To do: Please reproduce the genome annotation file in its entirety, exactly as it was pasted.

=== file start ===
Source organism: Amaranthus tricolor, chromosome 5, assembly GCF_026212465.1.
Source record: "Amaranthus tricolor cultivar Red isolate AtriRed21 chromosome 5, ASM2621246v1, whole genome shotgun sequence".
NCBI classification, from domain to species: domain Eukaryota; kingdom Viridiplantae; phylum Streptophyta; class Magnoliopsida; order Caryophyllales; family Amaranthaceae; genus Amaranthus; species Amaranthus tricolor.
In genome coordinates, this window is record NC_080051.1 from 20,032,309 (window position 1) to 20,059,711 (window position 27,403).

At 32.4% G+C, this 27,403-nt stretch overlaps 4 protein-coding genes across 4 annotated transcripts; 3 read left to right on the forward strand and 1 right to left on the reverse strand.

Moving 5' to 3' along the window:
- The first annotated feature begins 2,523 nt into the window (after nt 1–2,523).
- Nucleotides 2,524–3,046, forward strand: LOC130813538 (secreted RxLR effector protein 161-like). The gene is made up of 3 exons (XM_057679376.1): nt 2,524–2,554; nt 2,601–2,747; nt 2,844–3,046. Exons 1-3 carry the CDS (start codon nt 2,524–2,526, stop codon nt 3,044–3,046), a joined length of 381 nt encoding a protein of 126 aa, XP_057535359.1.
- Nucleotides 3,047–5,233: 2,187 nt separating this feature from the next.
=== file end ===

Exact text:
Source organism: Amaranthus tricolor, chromosome 5, assembly GCF_026212465.1.
Source record: "Amaranthus tricolor cultivar Red isolate AtriRed21 chromosome 5, ASM2621246v1, whole genome shotgun sequence".
NCBI classification, from domain to species: domain Eukaryota; kingdom Viridiplantae; phylum Streptophyta; class Magnoliopsida; order Caryophyllales; family Amaranthaceae; genus Amaranthus; species Amaranthus tricolor.
In genome coordinates, this window is record NC_080051.1 from 20,032,309 (window position 1) to 20,059,711 (window position 27,403).

At 32.4% G+C, this 27,403-nt stretch overlaps 4 protein-coding genes across 4 annotated transcripts; 3 read left to right on the forward strand and 1 right to left on the reverse strand.

Moving 5' to 3' along the window:
- The first annotated feature begins 2,523 nt into the window (after nt 1–2,523).
- Nucleotides 2,524–3,046, forward strand: LOC130813538 (secreted RxLR effector protein 161-like). The gene is made up of 3 exons (XM_057679376.1): nt 2,524–2,554; nt 2,601–2,747; nt 2,844–3,046. Exons 1-3 carry the CDS (start codon nt 2,524–2,526, stop codon nt 3,044–3,046), a joined length of 381 nt encoding a protein of 126 aa, XP_057535359.1.
- Nucleotides 3,047–5,233: 2,187 nt separating this feature from the next.